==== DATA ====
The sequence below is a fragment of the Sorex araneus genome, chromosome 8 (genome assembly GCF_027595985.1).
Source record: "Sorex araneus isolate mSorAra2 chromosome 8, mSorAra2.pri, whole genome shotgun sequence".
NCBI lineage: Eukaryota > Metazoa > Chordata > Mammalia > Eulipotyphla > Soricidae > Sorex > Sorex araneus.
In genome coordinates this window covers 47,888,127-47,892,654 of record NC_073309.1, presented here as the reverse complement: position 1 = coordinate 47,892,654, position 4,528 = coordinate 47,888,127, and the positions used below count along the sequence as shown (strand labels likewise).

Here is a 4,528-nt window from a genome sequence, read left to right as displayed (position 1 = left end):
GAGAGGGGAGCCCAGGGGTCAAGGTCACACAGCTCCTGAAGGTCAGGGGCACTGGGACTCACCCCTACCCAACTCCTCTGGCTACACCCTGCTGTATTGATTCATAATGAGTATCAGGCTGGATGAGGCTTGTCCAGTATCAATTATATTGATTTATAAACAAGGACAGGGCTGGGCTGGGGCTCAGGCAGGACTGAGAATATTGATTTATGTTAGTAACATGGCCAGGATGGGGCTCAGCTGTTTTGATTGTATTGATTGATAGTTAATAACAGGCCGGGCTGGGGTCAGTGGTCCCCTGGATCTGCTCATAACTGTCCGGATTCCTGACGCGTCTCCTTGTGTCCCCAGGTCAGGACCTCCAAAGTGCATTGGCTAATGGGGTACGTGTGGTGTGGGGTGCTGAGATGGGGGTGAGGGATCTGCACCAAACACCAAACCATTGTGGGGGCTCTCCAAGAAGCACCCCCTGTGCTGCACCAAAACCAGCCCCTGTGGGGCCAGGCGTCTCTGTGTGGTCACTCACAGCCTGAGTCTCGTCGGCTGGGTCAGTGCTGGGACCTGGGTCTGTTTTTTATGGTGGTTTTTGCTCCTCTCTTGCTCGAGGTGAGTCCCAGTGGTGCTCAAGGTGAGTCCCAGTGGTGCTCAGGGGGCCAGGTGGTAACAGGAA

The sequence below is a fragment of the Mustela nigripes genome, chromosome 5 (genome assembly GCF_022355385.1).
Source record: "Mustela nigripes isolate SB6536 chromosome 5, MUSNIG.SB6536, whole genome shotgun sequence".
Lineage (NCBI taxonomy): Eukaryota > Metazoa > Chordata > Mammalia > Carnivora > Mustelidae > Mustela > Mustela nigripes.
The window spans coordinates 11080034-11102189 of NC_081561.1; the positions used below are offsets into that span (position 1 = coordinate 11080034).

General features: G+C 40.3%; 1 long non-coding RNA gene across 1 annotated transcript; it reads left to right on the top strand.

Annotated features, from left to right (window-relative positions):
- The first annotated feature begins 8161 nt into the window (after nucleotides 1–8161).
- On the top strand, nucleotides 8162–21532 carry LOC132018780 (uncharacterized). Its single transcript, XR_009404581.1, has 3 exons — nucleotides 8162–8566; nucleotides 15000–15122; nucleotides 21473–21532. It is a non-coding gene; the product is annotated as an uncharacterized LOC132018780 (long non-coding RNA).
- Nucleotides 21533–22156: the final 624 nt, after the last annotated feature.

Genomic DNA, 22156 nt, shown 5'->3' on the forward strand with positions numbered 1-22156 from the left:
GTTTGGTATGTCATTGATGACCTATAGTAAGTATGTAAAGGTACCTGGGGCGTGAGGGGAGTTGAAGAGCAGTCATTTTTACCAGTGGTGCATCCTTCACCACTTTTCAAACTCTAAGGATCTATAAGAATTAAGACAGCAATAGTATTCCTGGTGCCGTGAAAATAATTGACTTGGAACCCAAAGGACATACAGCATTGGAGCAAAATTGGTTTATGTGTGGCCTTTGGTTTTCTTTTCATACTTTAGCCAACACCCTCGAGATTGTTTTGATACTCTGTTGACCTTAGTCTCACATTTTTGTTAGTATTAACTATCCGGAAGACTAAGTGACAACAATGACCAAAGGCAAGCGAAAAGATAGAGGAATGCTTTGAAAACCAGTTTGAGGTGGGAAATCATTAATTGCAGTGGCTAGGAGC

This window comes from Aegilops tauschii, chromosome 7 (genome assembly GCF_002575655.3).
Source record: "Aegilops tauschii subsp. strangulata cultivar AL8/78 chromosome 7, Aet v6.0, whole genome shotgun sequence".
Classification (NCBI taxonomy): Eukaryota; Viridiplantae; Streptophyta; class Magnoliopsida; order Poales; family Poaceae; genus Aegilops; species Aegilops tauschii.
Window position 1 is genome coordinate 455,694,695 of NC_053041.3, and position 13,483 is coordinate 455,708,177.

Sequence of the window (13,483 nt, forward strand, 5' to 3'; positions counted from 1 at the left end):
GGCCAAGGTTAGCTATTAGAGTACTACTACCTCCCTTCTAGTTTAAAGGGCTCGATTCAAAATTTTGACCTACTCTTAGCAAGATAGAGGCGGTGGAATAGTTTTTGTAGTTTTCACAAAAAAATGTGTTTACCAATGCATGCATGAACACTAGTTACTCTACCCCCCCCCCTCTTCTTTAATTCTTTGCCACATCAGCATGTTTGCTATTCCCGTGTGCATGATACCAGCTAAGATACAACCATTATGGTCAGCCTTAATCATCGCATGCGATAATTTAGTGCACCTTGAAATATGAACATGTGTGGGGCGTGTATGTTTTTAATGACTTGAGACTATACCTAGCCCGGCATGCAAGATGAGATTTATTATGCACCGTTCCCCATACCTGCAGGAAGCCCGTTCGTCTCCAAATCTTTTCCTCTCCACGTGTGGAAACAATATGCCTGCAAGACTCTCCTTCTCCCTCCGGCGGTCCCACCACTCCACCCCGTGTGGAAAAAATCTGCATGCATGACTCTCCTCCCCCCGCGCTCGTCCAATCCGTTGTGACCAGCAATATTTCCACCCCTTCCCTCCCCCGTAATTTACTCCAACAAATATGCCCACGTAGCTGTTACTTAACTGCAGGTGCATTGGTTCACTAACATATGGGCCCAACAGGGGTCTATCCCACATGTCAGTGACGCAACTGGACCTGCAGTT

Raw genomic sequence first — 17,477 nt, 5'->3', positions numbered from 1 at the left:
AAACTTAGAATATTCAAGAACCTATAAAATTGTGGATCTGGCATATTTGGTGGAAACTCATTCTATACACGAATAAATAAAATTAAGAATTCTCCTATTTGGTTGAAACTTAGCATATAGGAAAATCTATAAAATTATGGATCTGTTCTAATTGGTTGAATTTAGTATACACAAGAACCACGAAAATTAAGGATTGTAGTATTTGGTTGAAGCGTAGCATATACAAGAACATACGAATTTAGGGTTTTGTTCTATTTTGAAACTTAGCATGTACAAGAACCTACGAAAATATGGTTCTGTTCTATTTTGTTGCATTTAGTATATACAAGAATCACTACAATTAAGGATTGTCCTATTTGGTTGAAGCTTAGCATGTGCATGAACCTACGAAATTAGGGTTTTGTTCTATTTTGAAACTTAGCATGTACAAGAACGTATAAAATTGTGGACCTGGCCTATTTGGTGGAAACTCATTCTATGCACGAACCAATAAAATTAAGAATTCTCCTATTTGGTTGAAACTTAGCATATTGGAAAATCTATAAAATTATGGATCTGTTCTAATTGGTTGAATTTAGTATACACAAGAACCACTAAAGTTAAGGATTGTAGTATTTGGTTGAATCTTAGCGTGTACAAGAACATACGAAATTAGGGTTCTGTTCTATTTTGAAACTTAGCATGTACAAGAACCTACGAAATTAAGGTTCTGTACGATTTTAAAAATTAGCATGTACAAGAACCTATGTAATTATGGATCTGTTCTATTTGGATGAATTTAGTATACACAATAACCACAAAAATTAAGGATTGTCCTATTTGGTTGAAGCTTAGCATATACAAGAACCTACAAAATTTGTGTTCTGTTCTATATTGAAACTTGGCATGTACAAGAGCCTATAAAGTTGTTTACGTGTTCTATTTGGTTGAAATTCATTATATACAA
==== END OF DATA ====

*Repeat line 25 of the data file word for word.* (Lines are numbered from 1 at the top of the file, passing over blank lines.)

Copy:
AAACTTAGAATATTCAAGAACCTATAAAATTGTGGATCTGGCATATTTGGTGGAAACTCATTCTATACACGAATAAATAAAATTAAGAATTCTCCTATTTGGTTGAAACTTAGCATATAGGAAAATCTATAAAATTATGGATCTGTTCTAATTGGTTGAATTTAGTATACACAAGAACCACGAAAATTAAGGATTGTAGTATTTGGTTGAAGCGTAGCATATACAAGAACATACGAATTTAGGGTTTTGTTCTATTTTGAAACTTAGCATGTACAAGAACCTACGAAAATATGGTTCTGTTCTATTTTGTTGCATTTAGTATATACAAGAATCACTACAATTAAGGATTGTCCTATTTGGTTGAAGCTTAGCATGTGCATGAACCTACGAAATTAGGGTTTTGTTCTATTTTGAAACTTAGCATGTACAAGAACGTATAAAATTGTGGACCTGGCCTATTTGGTGGAAACTCATTCTATGCACGAACCAATAAAATTAAGAATTCTCCTATTTGGTTGAAACTTAGCATATTGGAAAATCTATAAAATTATGGATCTGTTCTAATTGGTTGAATTTAGTATACACAAGAACCACTAAAGTTAAGGATTGTAGTATTTGGTTGAATCTTAGCGTGTACAAGAACATACGAAATTAGGGTTCTGTTCTATTTTGAAACTTAGCATGTACAAGAACCTACGAAATTAAGGTTCTGTACGATTTTAAAAATTAGCATGTACAAGAACCTATGTAATTATGGATCTGTTCTATTTGGATGAATTTAGTATACACAATAACCACAAAAATTAAGGATTGTCCTATTTGGTTGAAGCTTAGCATATACAAGAACCTACAAAATTTGTGTTCTGTTCTATATTGAAACTTGGCATGTACAAGAGCCTATAAAGTTGTTTACGTGTTCTATTTGGTTGAAATTCATTATATACAA